June housing fell 9.9% to an annualized 836,000, the lowest level since August 2012 and far below what economists had expected. The current housing data points to "really weak residential investment" which "implies further downside risk to the economy."
By Bernice Napach
July 17, 2013
Housing starts were like a Debbie Downer Wednesday morning, bringing negativity to the housing recovery party. June housing starts fell 9.9% to an annualized rate of 836,000—the lowest level since August 2012 and far below what economists had expected.
“Today’s report was really surprising,” says Yelena Shulyatyeva, U.S. economist for BNP Paribas. “We should be more cautious about our optimism.”
The drop in housing starts was led by a decline in multifamily construction, which fell 26.2% versus 0.8% for single-family houses. Recent housing data has been bullish: The National Association of Home Builders reported a big jump in bullish sentiment for July; that followed strong gains in May home sales. Existing home sales climbed to their highest level since November 2009 and new home sales were at their highest level since July 2008.
Even Fed Chairman Ben Bernanke is impressed with the recovery in housing.
In prepared remarks to Congress today, Bernanke said that “housing has contributed significantly to recent gains in economic activity,“ adding to job growth, household finances and consumer spending.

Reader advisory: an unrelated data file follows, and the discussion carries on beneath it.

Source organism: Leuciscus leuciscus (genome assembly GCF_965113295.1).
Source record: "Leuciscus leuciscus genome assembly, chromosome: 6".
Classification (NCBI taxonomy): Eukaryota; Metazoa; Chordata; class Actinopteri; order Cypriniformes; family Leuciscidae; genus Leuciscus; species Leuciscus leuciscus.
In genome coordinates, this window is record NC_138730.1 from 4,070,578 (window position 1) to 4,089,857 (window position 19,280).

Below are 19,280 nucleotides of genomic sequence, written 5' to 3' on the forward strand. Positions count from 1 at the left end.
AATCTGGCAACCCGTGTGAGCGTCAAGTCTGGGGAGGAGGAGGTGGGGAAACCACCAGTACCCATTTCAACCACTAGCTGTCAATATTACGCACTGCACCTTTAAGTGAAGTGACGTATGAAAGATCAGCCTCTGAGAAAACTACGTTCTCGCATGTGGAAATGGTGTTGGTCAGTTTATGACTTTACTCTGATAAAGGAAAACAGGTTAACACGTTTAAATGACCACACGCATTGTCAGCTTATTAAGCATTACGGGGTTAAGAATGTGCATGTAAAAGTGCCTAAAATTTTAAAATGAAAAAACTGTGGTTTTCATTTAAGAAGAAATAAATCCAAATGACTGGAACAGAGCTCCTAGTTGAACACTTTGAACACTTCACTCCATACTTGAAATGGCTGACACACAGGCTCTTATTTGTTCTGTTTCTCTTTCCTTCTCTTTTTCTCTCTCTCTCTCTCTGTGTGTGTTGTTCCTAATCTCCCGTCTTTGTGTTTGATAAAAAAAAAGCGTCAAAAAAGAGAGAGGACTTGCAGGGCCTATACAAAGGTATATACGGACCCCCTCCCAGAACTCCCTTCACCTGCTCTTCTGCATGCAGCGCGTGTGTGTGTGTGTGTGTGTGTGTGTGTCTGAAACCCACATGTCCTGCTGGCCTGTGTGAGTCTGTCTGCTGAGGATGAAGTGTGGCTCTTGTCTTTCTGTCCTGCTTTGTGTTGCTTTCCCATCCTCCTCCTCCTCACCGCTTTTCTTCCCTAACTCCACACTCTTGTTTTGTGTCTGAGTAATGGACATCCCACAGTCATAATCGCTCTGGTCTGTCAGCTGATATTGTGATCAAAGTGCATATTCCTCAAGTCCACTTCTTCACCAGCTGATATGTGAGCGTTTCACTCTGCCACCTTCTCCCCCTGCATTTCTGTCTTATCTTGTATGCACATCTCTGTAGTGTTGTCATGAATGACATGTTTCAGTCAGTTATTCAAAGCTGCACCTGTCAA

Shulyatyeva tells The Daily Ticker that housing will probably remain a “bright spot” for the economy though today’s housing data points to “really weak residential investment” which “implies further downside risk to the economy.”
Rising mortgage rates will contribute to the slowdown, says Shulyatyeva. The rate on a 30-year fixed mortgage is now near 4.5%, according to Bankrate.com. Rates at 5% or above could drive potential homeowners into the rental market, says Shulyatyeva.
She “respectfully disagrees" with Bernanke’s prepared remarks that “housing activity and prices seem likely to continue to recover, notwithstanding the recent increases in mortgage rates.”
To see original article CLICK HERE